Govt scraps plan to phase out reconditioned cars
The government has withdrawn its plans to phase out reconditioned car imports over the next five years considering the growing demand for private transport, according to the draft Automobile Industry Development Policy 2021.
The government previously intended to phase out reconditioned car imports in a bid to encourage investments in the local assembly and manufacture of motor vehicles.
But it seems the authorities have since backtracked on this decision as there were no such provisions in the draft policy approved by the cabinet on Monday.
The policy's main objective is to develop the domestic automobile industry by ensuring competence in engineering and the necessary facilities to produce all the required components.
It also emphasises on manufacturing environmentally friendly electric vehicles.
Currently, state-run Pragati Industries assembles cars of Japanese automaker Mitsubishi Motors while PHP Motors, a concern of the PHP Family based in Chattogram, cars made by Malaysia's Proton Holdings Berhad.
Besides, Indian automotive giants Tata Motors and Mahindra & Mahindra seem to be interested in setting up similar partnerships with local manufacturers to grab a bigger share of Bangladesh's growing automobile market.
Meanwhile, Japanese automotive giant Mitsubishi has shown interest in establishing a manufacturing plant in Chattogram.
As per the draft policy, the country's automobile industry has been considered potentially a major industrial sector for the last two decades as it has registered impressive annual compound growth and has contributed greatly to the national economy.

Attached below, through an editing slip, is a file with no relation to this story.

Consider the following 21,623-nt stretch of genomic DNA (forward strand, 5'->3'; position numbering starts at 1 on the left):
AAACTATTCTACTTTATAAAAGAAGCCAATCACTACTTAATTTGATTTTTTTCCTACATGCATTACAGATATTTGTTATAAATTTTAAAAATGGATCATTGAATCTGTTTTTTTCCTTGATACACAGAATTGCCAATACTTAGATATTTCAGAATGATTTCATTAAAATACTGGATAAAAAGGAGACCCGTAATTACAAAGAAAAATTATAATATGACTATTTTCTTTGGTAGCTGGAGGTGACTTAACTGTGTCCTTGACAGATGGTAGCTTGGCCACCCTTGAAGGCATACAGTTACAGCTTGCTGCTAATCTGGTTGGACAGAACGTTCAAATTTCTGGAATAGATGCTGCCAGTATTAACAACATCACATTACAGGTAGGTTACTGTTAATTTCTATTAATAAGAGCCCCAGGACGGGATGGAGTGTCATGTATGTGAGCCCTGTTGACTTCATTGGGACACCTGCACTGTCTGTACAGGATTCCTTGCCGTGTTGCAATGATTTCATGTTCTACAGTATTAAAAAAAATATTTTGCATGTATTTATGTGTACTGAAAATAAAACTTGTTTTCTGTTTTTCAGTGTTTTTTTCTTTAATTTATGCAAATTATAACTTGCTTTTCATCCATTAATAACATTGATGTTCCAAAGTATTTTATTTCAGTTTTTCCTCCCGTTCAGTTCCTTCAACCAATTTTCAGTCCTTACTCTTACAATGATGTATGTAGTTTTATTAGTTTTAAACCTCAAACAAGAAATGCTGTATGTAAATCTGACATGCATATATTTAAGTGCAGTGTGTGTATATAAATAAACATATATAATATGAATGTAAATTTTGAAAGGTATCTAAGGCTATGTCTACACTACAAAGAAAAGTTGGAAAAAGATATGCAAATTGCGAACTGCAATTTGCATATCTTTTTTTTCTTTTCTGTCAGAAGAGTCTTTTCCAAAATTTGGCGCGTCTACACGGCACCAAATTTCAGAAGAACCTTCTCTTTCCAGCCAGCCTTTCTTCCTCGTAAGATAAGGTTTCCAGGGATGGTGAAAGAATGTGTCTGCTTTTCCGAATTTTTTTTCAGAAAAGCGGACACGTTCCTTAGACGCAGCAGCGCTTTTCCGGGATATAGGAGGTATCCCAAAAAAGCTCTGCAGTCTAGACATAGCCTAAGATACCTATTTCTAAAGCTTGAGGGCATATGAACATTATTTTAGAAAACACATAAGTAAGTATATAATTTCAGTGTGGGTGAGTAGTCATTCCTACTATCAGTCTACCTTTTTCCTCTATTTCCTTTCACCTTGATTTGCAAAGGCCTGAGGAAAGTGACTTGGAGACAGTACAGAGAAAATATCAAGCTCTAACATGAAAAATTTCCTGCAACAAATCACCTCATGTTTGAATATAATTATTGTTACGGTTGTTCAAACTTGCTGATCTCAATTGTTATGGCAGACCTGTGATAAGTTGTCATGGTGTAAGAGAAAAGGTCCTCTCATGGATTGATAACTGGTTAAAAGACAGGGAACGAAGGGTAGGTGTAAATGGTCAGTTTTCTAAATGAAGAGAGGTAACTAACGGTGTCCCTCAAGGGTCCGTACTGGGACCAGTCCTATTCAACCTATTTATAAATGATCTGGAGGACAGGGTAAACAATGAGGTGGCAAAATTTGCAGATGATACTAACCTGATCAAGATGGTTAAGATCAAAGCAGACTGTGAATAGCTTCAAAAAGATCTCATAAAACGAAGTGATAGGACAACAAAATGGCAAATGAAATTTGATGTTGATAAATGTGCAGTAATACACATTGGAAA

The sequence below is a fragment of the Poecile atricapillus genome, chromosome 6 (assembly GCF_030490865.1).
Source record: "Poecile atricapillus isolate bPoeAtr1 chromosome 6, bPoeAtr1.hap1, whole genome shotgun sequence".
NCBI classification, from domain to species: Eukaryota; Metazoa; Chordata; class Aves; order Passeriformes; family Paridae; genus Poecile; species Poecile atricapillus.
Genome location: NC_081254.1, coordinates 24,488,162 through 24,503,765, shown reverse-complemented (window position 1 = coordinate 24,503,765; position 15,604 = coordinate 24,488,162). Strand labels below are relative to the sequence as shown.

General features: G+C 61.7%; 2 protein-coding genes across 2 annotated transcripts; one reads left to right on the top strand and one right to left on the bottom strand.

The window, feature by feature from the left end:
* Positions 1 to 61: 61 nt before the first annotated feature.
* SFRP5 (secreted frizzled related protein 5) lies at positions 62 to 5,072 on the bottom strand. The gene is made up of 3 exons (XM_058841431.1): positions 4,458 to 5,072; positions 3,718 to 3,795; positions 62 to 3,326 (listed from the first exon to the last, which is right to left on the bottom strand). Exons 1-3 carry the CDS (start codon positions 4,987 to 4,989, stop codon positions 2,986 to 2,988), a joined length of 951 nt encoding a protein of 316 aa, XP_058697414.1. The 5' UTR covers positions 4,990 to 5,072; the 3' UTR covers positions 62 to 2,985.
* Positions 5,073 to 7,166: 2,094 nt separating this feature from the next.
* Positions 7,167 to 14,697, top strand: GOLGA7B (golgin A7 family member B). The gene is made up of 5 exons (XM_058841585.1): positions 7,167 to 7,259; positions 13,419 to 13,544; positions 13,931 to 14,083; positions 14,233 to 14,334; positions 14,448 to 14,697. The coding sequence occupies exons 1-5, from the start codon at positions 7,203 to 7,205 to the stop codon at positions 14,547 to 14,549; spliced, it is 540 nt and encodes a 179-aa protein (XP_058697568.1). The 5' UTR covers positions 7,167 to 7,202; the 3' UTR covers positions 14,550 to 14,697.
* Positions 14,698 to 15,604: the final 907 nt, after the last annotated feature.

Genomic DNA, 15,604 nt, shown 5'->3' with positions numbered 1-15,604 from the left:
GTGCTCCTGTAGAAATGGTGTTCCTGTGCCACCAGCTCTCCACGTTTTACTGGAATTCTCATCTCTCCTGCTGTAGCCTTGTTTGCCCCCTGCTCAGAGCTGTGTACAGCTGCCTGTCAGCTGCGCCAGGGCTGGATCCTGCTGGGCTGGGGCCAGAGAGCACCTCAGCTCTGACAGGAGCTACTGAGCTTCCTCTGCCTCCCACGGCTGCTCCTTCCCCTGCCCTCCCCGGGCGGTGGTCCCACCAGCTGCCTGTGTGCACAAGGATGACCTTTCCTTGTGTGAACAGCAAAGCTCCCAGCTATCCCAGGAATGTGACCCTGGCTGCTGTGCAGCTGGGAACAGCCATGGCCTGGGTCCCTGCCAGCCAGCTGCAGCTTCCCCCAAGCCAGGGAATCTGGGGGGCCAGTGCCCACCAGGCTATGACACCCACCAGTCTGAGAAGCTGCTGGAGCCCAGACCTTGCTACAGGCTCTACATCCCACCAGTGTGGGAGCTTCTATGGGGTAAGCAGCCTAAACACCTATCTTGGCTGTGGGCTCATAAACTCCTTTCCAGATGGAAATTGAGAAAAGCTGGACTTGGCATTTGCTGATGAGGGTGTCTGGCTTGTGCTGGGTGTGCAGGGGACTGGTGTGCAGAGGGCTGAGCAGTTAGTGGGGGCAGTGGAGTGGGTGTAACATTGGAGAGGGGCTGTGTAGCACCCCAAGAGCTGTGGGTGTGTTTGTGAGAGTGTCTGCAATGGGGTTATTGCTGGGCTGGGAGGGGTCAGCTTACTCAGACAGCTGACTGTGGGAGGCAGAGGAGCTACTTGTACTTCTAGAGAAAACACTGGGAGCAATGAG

The sector is nearing critical mass thanks to its ability to adopt new technologies and increased efficiency in human resource management.
Bangladesh's automobile industry could even become part of the global supply chain in the future, the draft policy said.
The policy aims to provide a clear roadmap on how to take the country's evolving automotive ecosystem further by implementing specific changes to regulations that govern the design, technology, testing, manufacture, import and export, sale, use, repair and recycling of motor vehicles, their components and services.
Manufacturing units will have to use at least 10 per cent local components in the first year of operation and gradually up to 40 per cent within five years, it added.
Investors will enjoy duty exemptions to import capital machinery and other equipment.
However, they will have to pay 25 per cent duty to import finished components while it will be only 10 per cent duty for locally made components.
If the manufacturers export vehicles or spare parts, the government will provide a 15 per cent cash incentive, the policy said.
Mohammad Shahidul Islam, secretary general of the Bangladesh Reconditioned Vehicles Importers and Dealers Association (Barvida), welcomed the policy as it would help establish a real automobile industry instead of just assembly units.
He suggested testing facilities be set up to ensure use of safe and environmentally friendly technology.
"Purchasing a car is a capital investment for middle-income people and so, consumers expect longevity. So, quality should be ensured," Islam said.
The government should not give investors the scope to take advantage by setting up substandard manufacturing plants as this would lead to a loss of revenue and deprive the consumers of quality products, he added.